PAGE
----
After lunch we travelled to Mt Ginini. While the sun was still shining the temperature had dropped to 4 degrees Celsius and the wind was blowing really hard. It was also very cold! We all activated the summit successfully and I secured ten contacts. Mt Ginini, like Mt Coree is in Namadgi National Park, VKFF-377 and these ten contacts together with the 15 from Mount Coree means I have successfully activated the Park for the VKFF program. By the time we had finished our activation the temperature had dropped to two degrees Celsius. It was very cold and the wind chill factor was severe. I thought it was going to snow.
Mt Ginini has been a place I have long wanted to see. It is, of course, the site of the ACT repeater, VK1RGI, 149.950 – 600Khz transmit, also 91.5 Hz tone, provided by the Canberra Amateur Radio Club: a repeater I have used on previous visits to the ACT and while in New South Wales. But Mt Ginini is also a very significant peak in the Brindabella Ranges also known as the Brindabells. Mt Ginini is 1,762 metres above sea level (5,781 feet). The NSW/ACT border runs along the ridge of the Brindabella Range and the surveyors would have had lots of challenges in their work during the early part of the 20th century.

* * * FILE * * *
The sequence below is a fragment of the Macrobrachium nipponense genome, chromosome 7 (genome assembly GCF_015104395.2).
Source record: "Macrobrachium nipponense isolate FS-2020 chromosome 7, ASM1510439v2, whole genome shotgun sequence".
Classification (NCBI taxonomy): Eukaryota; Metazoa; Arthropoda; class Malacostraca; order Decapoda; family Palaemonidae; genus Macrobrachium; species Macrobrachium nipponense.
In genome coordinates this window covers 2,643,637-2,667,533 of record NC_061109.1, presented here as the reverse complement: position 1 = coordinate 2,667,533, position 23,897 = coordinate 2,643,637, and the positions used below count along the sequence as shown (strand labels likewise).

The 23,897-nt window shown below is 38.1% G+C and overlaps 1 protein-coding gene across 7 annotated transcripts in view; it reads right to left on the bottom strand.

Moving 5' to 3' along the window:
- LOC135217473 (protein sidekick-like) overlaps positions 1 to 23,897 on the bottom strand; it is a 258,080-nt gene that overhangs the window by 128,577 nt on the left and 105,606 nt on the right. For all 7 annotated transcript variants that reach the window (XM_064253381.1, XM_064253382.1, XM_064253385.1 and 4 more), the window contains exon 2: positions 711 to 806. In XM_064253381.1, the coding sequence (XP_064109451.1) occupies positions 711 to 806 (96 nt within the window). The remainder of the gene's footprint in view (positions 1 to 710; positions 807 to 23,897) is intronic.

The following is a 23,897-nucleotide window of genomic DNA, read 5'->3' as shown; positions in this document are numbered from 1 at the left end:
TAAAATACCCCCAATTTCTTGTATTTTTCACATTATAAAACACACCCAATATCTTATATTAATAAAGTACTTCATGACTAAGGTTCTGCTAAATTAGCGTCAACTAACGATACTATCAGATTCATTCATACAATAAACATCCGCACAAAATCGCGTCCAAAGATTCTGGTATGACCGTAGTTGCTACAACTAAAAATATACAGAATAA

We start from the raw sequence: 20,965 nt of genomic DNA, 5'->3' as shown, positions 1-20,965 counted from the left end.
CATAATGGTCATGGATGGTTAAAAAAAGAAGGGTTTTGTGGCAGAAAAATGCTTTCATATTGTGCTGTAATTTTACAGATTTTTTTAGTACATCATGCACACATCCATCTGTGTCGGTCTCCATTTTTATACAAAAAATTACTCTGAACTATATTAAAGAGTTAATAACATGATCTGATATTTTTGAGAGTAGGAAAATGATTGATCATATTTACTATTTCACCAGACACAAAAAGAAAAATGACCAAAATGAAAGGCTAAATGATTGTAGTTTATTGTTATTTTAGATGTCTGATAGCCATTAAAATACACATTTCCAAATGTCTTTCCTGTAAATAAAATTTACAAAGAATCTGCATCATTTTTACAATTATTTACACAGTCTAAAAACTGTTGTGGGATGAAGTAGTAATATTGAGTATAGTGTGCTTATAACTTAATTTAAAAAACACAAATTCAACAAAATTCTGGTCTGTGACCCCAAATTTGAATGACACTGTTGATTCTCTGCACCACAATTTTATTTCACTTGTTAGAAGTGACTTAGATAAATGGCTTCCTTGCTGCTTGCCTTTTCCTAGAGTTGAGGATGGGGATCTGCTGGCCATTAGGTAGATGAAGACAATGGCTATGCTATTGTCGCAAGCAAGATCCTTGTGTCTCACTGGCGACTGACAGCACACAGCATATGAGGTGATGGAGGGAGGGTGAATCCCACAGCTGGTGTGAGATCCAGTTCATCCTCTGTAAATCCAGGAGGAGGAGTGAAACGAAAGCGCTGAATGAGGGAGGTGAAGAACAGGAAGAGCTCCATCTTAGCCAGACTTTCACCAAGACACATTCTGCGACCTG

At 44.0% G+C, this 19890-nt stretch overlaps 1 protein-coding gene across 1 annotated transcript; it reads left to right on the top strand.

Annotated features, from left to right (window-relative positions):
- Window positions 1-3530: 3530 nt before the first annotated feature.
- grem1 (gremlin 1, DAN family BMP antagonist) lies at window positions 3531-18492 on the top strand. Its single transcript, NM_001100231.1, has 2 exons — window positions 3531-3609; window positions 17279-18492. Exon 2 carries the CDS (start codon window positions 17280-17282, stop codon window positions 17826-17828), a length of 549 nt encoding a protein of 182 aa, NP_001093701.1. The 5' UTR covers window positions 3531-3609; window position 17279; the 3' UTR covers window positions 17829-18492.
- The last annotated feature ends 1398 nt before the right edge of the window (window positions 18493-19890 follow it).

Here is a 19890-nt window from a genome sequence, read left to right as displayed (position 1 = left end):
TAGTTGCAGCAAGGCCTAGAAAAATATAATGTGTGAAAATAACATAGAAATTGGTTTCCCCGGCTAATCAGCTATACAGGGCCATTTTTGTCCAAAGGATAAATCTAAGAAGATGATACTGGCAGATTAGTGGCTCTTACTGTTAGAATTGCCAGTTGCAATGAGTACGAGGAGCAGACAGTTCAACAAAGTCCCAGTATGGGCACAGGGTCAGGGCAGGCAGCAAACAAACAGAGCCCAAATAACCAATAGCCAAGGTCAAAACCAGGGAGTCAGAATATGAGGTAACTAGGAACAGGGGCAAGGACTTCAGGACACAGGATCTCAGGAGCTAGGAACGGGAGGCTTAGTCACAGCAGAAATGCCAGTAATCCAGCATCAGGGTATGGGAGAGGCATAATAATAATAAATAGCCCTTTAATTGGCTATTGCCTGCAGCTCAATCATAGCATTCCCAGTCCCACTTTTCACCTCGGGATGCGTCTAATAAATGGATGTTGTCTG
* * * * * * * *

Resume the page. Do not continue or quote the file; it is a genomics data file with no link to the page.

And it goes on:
The picture below shows VK5PAS/P1 operating a Icom IC703, ten watt transceiver, contacting European stations from Mt Ginini. He is in a prone position to minimise the cold wind.
Other than an activation I did with Ian VK5CZ in the Mid North of S.A., this was the coldest activation I’ve been on. The pen literally froze to my hand whilst I was on 20m.
Nether less, I was very happy for another ‘unique’ summit and to also bag 45 contacts towards the WWFF program.
Hi could you help me in the sixties there was a Bob Harding of 22 Saunders street Wynyard Tas his call sign was VK7NB4 ALSO HE KNEW David Cleland I don’t know his call sign could you tell me if Bobs electronics business is still going?
many thanks for your help
Thanks for the comment. I did grow up in the North West Coast of Tasmania at Devonport but left for Hobart in January 1960. I did know one or two amateurs there, but not elsewhere on the coast. Wynyard was a ‘long’ way from Devonport in those days! Narrow windy roads were the order of the day on the coast, I never knew Bob Harding and I did not know about his business. I suspect that quite a few, if not all of the amateurs active in the 1960s will not be with us now, sadly. I can only suggest you might contact some of the local radio clubs. Addresses and contact details can be obtained from the Wireless Institute of Australia web page: see radio clubs by State. I do not know a David Cleland. I am sorry I can’t be of more assistance.
Hi Paul, as you know I retreated to the 4×4 and I had thermals in place! But I enjoyed the experience and as I mentioned in my blog I have always wanted to visit Mt Ginini. Thanks Andrew.